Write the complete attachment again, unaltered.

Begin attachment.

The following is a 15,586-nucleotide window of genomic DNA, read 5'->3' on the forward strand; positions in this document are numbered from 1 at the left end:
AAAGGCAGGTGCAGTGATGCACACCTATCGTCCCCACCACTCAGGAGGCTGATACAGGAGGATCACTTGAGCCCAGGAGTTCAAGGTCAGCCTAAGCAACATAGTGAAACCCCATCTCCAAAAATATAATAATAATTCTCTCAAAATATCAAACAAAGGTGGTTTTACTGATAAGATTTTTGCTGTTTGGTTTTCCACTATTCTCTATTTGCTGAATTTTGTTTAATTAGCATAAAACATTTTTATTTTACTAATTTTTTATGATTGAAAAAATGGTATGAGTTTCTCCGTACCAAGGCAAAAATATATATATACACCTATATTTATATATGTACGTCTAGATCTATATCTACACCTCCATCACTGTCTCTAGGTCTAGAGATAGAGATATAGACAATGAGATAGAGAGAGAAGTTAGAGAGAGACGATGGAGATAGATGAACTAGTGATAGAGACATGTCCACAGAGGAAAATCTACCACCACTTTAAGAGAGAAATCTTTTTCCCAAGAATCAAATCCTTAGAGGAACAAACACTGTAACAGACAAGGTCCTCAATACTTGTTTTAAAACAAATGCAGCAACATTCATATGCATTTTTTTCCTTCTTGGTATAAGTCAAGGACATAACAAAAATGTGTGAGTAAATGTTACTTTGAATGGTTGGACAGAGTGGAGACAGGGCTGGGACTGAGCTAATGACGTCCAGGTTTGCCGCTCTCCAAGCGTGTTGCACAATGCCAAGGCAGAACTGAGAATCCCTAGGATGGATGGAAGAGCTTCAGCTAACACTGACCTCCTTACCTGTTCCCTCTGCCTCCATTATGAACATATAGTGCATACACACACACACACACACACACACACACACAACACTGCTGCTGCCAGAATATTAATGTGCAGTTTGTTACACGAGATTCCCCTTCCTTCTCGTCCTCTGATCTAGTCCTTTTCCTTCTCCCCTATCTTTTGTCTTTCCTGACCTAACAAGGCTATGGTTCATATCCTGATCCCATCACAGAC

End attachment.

The following is a 15,586-nucleotide window of genomic DNA, read 5'->3' on the forward strand; positions in this document are numbered from 1 at the left end:
AAAGGCAGGTGCAGTGATGCACACCTATCGTCCCCACCACTCAGGAGGCTGATACAGGAGGATCACTTGAGCCCAGGAGTTCAAGGTCAGCCTAAGCAACATAGTGAAACCCCATCTCCAAAAATATAATAATAATTCTCTCAAAATATCAAACAAAGGTGGTTTTACTGATAAGATTTTTGCTGTTTGGTTTTCCACTATTCTCTATTTGCTGAATTTTGTTTAATTAGCATAAAACATTTTTATTTTACTAATTTTTTATGATTGAAAAAATGGTATGAGTTTCTCCGTACCAAGGCAAAAATATATATATACACCTATATTTATATATGTACGTCTAGATCTATATCTACACCTCCATCACTGTCTCTAGGTCTAGAGATAGAGATATAGACAATGAGATAGAGAGAGAAGTTAGAGAGAGACGATGGAGATAGATGAACTAGTGATAGAGACATGTCCACAGAGGAAAATCTACCACCACTTTAAGAGAGAAATCTTTTTCCCAAGAATCAAATCCTTAGAGGAACAAACACTGTAACAGACAAGGTCCTCAATACTTGTTTTAAAACAAATGCAGCAACATTCATATGCATTTTTTTCCTTCTTGGTATAAGTCAAGGACATAACAAAAATGTGTGAGTAAATGTTACTTTGAATGGTTGGACAGAGTGGAGACAGGGCTGGGACTGAGCTAATGACGTCCAGGTTTGCCGCTCTCCAAGCGTGTTGCACAATGCCAAGGCAGAACTGAGAATCCCTAGGATGGATGGAAGAGCTTCAGCTAACACTGACCTCCTTACCTGTTCCCTCTGCCTCCATTATGAACATATAGTGCATACACACACACACACACACACACACACACACAACACTGCTGCTGCCAGAATATTAATGTGCAGTTTGTTACACGAGATTCCCCTTCCTTCTCGTCCTCTGATCTAGTCCTTTTCCTTCTCCCCTATCTTTTGTCTTTCCTGACCTAACAAGGCTATGGTTCATATCCTGATCCCATCACAGAC